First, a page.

On the one hand, social media can serve to promote wellness, health and inspiration for individuals with Eating Disorders who are seeking recovery. On the other hand, it can also lead to an obsession with healthy eating as young women and men post about their “clean”, impractical diets. Social media is also linked to negative body image, as people compare themselves to unrealistic, often photoshopped bodies and feel badly that they can’t live up to an impossible standard.
Those who use social media regularly tend to form strong connections to influencers, even though they really don’t know the individual. These connections are actually stronger than what a person might feel towards models or athletes on TV. Social media makes it seem like you are privy to a person’s personal life which creates a strong bond and connection. So, when an influencer looks fit and toned, it can cause people to focus increasingly on their own appearance and their negative feelings towards it.
With all of the potential negative aspects, it seems easy to suggest taking a break from social media. However, it is important to understand that this can be extremely difficult for some people, especially during a pandemic when social media might be a person’s main source of social interaction.
When used effectively, social media can be a really positive source of support and healing for individuals combatting Eating Disorders. For example, it can be a great way to share resources, messages, and images that are healing or affirming. Many social media apps have begun to adopt a greater emphasis on true health, nutrition and wellness, promoting evidence-based nutrition and health messaging and encouraging positive viewer engagement, which counters some of the misinformation. There has also been a positive shift towards promoting diverse body types, shapes, sizes and colours. Social media groups can provide a social support system for people who may need that connection to others who they feel understands what they are going through.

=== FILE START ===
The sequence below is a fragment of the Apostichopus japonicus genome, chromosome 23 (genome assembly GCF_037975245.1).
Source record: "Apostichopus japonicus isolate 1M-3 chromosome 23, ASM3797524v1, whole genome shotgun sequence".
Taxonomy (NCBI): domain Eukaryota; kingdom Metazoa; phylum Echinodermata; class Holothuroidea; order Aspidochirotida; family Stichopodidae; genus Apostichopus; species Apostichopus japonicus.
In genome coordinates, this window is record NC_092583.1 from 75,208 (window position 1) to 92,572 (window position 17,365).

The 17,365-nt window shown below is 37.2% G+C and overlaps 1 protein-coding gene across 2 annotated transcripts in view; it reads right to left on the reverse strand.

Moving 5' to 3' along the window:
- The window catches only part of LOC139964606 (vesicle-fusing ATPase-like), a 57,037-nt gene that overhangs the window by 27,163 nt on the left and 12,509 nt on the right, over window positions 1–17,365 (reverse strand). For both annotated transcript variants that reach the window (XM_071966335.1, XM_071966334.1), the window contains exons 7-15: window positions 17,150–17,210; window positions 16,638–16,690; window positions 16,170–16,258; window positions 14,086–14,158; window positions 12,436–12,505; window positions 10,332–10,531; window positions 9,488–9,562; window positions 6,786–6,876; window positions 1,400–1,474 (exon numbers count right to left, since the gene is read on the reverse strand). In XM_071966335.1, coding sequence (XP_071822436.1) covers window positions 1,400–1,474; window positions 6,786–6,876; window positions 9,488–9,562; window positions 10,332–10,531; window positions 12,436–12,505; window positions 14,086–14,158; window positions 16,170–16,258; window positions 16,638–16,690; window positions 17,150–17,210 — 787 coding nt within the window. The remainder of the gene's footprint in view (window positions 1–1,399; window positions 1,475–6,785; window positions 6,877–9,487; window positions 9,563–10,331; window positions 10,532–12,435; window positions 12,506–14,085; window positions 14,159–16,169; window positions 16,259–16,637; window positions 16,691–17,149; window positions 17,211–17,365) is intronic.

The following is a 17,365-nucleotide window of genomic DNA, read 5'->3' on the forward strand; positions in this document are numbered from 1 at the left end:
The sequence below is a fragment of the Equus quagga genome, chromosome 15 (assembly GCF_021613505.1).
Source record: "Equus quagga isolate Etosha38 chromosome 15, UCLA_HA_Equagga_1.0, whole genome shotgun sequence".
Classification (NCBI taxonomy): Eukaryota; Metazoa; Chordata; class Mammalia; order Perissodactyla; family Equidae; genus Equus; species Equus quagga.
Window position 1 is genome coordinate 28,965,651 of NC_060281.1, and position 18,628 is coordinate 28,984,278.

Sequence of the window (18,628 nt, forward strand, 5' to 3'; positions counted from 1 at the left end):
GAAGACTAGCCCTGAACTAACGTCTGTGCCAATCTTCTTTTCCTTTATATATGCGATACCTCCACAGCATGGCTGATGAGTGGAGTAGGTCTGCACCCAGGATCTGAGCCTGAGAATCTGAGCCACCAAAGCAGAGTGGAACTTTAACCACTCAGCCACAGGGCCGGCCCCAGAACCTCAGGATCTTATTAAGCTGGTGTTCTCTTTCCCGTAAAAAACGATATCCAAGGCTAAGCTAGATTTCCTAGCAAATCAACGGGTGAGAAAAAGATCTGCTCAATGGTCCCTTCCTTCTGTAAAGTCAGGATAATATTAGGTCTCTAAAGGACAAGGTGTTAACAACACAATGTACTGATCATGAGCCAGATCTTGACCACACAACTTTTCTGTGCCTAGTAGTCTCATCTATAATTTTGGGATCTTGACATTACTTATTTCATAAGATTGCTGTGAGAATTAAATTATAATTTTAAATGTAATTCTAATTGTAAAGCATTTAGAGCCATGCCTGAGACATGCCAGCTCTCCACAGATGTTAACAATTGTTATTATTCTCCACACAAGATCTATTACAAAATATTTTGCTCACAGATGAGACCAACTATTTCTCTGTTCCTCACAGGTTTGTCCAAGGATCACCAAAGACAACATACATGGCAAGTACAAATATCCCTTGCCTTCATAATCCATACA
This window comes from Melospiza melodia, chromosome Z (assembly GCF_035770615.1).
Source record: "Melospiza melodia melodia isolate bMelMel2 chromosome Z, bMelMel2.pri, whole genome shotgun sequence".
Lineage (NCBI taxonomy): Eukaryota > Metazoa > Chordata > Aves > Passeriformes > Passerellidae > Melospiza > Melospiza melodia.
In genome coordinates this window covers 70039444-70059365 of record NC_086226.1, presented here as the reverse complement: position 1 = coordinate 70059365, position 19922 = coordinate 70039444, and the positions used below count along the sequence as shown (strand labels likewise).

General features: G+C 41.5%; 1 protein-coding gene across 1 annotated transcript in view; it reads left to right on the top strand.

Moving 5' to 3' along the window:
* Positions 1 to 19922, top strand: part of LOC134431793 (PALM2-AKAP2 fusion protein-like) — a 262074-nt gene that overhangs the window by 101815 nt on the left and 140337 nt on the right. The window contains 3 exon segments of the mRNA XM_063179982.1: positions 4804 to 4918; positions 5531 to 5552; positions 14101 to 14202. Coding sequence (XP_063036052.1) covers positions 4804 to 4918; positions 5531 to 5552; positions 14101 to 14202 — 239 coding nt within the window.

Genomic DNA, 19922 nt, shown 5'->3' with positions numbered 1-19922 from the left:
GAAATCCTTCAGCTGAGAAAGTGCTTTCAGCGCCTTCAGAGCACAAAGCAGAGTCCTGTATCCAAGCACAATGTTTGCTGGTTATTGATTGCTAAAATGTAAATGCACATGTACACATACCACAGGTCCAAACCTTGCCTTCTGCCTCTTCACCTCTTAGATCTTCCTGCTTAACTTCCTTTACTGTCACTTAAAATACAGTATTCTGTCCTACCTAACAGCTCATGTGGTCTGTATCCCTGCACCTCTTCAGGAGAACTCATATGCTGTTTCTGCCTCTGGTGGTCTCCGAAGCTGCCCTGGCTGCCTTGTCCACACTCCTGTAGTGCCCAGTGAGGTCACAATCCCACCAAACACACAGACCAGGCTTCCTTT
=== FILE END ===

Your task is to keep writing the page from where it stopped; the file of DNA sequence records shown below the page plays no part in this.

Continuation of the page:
Here are some tips to make your social media a recovery-based space:
Unfollow accounts that make you feel badly about yourself.
Intentionally search for accounts that promote body positivity and body diversity.
Follow positive social media accounts that spread joy, acceptance, and who choose to lift others.
Take small social media breaks from time to time.
Give non-appearance related compliments. For example, instead of commenting on how good your friend looks in their most recent Instagram photo, comment on how artistic the photo looks.
Remember, it’s YOUR feed. You have the control to cultivate it to make it positive and supportive to your healing journey instead of negative and triggering.
With the increased use of social media during this pandemic, it is crucial to be mindful of whether using it is helpful for you and your mental health. All in all, social media can be a negative influence for those with Eating Disorders, but it is possible to cultivate your feed into a more positive and supportive space for your healing journey.
Do you find social media triggering for your Eating Disorder? How can you curate your own feed to make sure it is a recovery focused space?